·         The government should raise the tax-free personal allowance to the National Minimum Wage rate to achieve a ‘Living Wage’ for all workers.
·         A NMW hike would lead to more unemployment among young and unskilled workers, but a tax cut would have stimulatory effects.
·         By raising the tax-free threshold and pegging it to the Minimum Wage level, up to 1,297,000 workers would be lifted out of taxation altogether. 1

In a paper released today (Monday) at the start of Living Wage week, the Adam Smith Institute calls for an alternative reform to increase net wages of low-paid workers. It argues that although the Living Wage Foundation’s efforts to increase pay for low-paid workers by working with employers should be applauded, it should not lead to an increase in the minimum wage, which could price low skilled workers out of the employment market altogether.

The paper reviews academic studies of minimum wage increase and argues that an increase in the National Minimum Wage to reach the Living Wage level would endanger employment prospects for low skilled or young workers. The paper argues that the unemployment effects of the minimum wage, whereby the minimum wage acts as a price floor that keeps unproductive workers out of employment altogether, make a rise in the National Minimum Wage too risky to consider.

Instead, the focus should be on the net income, not gross income, of workers. The pre-tax minimum wage is actually greater than the after-tax Living Wage – in other words, the only thing holding back all NMW workers from earning a Living Wage is tax. To address this, the tax free allowance should be raised and pegged to the National Minimum Wage rate to lift the lowest paid workers in the UK out of taxation. Raising the personal allowance to £12,875 would increase the take-home pay of everybody earning under £100,000 by £575 and lift up to 1,297,000 people out of the tax system altogether.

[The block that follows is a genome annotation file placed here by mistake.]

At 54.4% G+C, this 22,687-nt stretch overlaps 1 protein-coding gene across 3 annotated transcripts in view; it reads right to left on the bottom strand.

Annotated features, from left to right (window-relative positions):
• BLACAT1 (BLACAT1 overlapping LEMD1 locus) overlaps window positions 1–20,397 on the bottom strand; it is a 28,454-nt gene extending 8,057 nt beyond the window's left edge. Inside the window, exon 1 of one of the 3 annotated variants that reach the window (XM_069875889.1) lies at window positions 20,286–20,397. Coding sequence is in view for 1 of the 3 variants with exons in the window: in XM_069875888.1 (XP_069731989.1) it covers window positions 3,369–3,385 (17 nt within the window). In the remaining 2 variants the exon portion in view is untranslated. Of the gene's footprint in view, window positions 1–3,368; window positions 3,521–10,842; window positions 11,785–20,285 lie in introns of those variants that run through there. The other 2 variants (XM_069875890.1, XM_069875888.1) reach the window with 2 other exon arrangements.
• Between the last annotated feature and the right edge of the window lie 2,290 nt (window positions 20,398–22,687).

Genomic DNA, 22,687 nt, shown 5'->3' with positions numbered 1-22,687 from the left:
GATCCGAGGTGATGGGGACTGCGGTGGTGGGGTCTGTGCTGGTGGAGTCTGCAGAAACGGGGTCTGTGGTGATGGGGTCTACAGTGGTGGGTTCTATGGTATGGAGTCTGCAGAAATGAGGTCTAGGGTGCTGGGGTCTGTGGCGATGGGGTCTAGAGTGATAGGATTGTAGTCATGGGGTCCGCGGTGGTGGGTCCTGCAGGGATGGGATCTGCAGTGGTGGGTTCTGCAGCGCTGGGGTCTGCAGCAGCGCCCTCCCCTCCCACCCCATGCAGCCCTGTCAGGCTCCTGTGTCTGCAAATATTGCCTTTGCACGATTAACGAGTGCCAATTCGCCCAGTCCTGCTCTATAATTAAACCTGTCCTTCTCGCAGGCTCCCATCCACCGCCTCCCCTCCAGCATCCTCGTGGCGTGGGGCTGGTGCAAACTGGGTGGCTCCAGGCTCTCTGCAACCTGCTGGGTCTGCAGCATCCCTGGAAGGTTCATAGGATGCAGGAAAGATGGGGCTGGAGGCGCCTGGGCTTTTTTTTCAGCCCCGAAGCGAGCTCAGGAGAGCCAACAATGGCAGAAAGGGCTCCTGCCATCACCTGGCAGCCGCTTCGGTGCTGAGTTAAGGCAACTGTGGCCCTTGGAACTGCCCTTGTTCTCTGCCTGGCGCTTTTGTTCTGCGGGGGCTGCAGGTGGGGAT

Author of the report and Adam Smith Institute’s policy director, Sam Bowman, says: “It is a national scandal that we tax the people at the bottom of society so much that they can’t earn enough to achieve a basic standard of living. It makes no sense to say that the National Minimum Wage is the least a person should earn and also take away a large chunk of that in tax.

“A tax cut for the poor and middle in this time of low economic growth would be just what the doctor ordered. It would increase spending and repayment of private debt, and relieve some of the burden on the people who can least afford to pay. Taking the poor out of tax makes economic sense, and it is also one of the most compassionate things this government could do for people at the bottom of society.”

1. This statistic comes from data in Low Pay Commission Report 2012, p38. You can read the report here: http://www.lowpay.gov.uk/lowpay/report/pdf/8990-BIS-Low%20Pay_Tagged.pdf

· Just Rewards: Why taking the poor out of tax makes economic and moral sense is a report released by the Adam Smith Institute. You can read the full report at: http://www.adamsmith.org/sites/default/files/research/files/JustRewardsASI.pdf